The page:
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So, how to compare to policies with each other.

Â One natural measure of policy performance is how

Â much of the reward could the policy get out of the environment.

Â In fact, we will say that policy pi is greater or equal than pi prime,

Â if, and only if,

Â the value function of policy pi is

Â greater or equal to the value function of policy pi prime,

Â for each and every state.

Â This comparison criteria, naturally yield the definition of the optimal policy.

Â We'll say that the policy pi star is the optimal policy if,

Â and only if, it is greater or equal to any other possible policy.

Â But what if for some environment the optimal policy does not exist?

Â What if for some states the one policy is better,

Â but for the states,

Â the other policy is on top?

Â Actually, for an Markov decision process this cannot be the case.

Â There is a beautiful theorem stating that in any finite Markov decision process,

Â there exists at least one optimal policy.

Â In addition, at least one of optimal policies should be deterministic.

Â The definition of optimal policy also uses

Â a definition of optimal value and optimal action value functions.

Â In fact, on the optimal value function,

Â denoted v star of s,

Â is defined as a value of the best possible policy.

Â That is the value of the v star,

Â is equal to the value of the best possible policy that starts making it's

Â decisions from state s. The same definition is true for the action value function.

Â However, the interpretation of

Â optimal action value function is a bit different from the optimal value function.

Â The optimal action value corresponds to

Â the expected return that is gained by committing action a instead s,

Â and then, and only then,

Â switching to the optimal policy for the rest of an episode.

Â Optimal value and action value functions,

Â also admit a recursive computation form.

Â This form is known as Bellman optimality equation.

Â In fact, the Bellman optimality equation is

Â a slight modification of Bellman expectation equation.

Â And now we are going to discover the differences between them.

Â On the slide, there are two copies of backup diagram

Â corresponding to Bellman expectation equation for value function.

Â Now we are going to modify

Â the right one to make it match the Bellman optimality equation.

Â So, when do we need to change in

Â the right diagram to represent the optimal value function computation?

Â Well, but then we have already computed the optimal values for leaves of the tree,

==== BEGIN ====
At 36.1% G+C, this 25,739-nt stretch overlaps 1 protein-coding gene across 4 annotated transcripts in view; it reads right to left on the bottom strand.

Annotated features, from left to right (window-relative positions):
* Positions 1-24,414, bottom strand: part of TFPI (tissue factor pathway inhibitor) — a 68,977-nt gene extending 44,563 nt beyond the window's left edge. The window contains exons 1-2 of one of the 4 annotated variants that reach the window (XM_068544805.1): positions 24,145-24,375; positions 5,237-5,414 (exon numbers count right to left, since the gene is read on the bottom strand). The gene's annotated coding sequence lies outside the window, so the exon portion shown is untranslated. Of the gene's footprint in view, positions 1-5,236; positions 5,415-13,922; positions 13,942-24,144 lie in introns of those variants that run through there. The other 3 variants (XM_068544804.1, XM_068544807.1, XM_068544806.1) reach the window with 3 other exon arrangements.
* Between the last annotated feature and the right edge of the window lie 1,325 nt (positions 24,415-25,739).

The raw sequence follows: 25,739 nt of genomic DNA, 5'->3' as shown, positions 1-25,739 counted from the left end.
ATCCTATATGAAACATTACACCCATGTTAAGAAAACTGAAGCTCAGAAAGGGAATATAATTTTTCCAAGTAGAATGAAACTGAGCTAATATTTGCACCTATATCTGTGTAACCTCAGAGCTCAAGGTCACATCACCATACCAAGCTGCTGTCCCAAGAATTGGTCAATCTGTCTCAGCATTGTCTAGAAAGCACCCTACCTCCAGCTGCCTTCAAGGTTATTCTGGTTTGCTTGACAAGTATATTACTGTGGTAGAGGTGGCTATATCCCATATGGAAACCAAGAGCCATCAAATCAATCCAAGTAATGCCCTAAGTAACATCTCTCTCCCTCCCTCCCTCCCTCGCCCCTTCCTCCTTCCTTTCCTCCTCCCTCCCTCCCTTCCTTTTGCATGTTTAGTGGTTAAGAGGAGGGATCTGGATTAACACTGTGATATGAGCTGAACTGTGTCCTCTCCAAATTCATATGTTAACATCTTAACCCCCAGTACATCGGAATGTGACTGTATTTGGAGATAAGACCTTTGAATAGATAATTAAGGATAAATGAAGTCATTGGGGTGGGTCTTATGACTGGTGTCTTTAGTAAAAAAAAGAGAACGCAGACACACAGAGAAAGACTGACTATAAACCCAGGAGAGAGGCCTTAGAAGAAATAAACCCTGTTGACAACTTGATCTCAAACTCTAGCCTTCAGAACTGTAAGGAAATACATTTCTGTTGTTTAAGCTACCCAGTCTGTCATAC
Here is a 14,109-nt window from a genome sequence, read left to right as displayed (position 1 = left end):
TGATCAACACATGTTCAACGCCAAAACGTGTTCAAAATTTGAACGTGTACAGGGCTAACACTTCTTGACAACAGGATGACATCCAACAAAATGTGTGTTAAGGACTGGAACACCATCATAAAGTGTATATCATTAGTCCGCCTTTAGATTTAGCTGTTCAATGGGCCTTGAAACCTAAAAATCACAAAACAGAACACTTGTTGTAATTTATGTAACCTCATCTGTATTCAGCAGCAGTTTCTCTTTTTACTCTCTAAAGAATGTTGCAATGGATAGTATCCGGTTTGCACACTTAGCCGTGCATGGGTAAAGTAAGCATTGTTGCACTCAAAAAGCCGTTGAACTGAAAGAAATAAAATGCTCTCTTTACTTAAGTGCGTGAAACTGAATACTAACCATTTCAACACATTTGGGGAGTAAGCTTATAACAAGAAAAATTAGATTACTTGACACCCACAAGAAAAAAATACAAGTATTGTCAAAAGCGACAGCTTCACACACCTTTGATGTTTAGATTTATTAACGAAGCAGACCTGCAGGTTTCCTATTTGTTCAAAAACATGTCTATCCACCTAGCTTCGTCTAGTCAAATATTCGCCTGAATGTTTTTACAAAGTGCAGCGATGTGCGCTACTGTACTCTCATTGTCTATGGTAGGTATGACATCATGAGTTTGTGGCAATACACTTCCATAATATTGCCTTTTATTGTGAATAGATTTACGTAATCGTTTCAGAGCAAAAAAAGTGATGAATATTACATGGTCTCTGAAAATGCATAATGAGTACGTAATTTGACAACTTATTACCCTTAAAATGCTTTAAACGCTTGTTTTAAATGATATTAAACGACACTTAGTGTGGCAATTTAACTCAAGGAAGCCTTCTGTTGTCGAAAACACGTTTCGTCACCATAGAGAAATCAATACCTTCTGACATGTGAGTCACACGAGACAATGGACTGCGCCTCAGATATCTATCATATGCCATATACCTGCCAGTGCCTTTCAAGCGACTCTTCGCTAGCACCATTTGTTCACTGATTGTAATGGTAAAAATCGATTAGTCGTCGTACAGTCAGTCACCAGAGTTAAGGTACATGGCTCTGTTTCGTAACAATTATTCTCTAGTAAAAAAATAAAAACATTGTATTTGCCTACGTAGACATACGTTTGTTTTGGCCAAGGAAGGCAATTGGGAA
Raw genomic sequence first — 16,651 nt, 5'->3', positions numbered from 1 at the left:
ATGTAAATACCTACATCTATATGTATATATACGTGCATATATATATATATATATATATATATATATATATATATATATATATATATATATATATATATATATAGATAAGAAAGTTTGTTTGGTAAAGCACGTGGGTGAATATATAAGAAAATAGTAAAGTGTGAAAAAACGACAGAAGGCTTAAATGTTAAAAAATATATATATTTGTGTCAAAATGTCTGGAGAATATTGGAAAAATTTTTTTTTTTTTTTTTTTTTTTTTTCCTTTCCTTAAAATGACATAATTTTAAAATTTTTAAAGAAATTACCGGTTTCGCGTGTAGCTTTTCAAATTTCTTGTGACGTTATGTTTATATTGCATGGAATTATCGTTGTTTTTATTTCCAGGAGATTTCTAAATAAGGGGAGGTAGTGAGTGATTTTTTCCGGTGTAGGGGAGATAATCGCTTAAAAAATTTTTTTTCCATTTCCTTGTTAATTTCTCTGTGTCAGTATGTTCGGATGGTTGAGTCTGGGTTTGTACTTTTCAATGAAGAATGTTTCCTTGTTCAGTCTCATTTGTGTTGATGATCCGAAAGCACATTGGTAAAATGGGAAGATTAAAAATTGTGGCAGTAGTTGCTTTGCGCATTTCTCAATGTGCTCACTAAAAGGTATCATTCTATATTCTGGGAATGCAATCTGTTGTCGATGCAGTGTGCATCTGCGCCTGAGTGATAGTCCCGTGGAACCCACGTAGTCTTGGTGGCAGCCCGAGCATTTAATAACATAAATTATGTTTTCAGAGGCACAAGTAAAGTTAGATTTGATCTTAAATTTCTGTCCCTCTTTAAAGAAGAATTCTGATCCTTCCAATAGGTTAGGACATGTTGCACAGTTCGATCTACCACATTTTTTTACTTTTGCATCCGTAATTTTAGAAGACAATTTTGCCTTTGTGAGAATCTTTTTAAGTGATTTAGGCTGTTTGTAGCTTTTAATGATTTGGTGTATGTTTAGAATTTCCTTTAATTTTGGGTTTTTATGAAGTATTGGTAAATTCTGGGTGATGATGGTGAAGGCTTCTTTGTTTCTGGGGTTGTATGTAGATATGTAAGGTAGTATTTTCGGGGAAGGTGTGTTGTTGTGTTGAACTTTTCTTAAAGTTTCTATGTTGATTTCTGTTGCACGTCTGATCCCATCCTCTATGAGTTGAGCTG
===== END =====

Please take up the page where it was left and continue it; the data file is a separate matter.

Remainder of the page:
Â that is, we know v star of s prime for each the next state as prime.

Â Now recall that x on the bottom level,

Â correspond to environment probabilities over which we have no control.

Â That is we have to propagate the value from the bottom of

Â the tree to action node in the same way we have done it before.

Â In other words, we have to account for the average environment influence on the agent.

Â However, over action selection on the top level of the diagram,

Â we do to have control,

Â so we can compare the values in

Â the action nodes and propagate back to the root on the highest value.

Â Paraphrasing, we don't need to compute an expectation on the top level of the tree.

Â We should just put it up the highest value among the action root of the sub-trees.

Â This procedure of taking max at the top of the back up diagram,

Â exactly corresponds to the Bellman optimality equation.

Â There exists another point of view on the Bellman optimality equation.

Â Now that the outer max operator in the last formula,

Â has replaced the outer expectation.

Â I computed the report specificity in the Bellman expectation equation.

Â However, we can unify both approaches,

Â if we treat the max operator as an expectation.

Â That is an expectation with respect to

Â the policy which is greedy with respect to the inner expectation.

Â I mean, the expectation over its distribution that is equal to one for it's

Â action corresponding to the highest inner expectation and zero for all other actions.

Â But I also note that the inner expectation,

Â that is everything that stays to the right of

Â the max operator is nothing but an optimal action value function.

Â So, to wrap up, the optimality equation

Â is in fact expectation equation whereas policy pi,

Â replaced with the greedy policy,

Â greedy with respect to the optimal action value function.

Â The same logic applies to the Bellman optimality equation for action value function.

Â The top level acts of the back up diagram for

Â q function consists of environment reactions,

Â thus we have no control over top level acts,

Â because we have no control over environment probabilities.

Â So, we have to compute the expectation on the top level of the tree.

Â However, we do have control over action probabilities on the bottom level.

Â And just like for the value function,

Â here we also replace the expectation with a max operator.

Â And again, this max operator could be seen as an expectation of a policy,

Â which is greedy with respect to the optimal action values of the least.

Â Well, as you might have noticed, during this week,

Â there were a lot about expressing their solution

Â on the value computation problem in the recursive session.

Â That was basically, the dynamic programming in action.

Â However, there is a lot more to be discussed.

Â So, we know what are Bellman expectation and optimality equations.

Â And that knowledge is fundamental for the rest of

Â the course and reinforcement learning in general.

Â In the next videos, we are going to use these equations to

Â actually find an optimal policy. So, stay tuned.

Â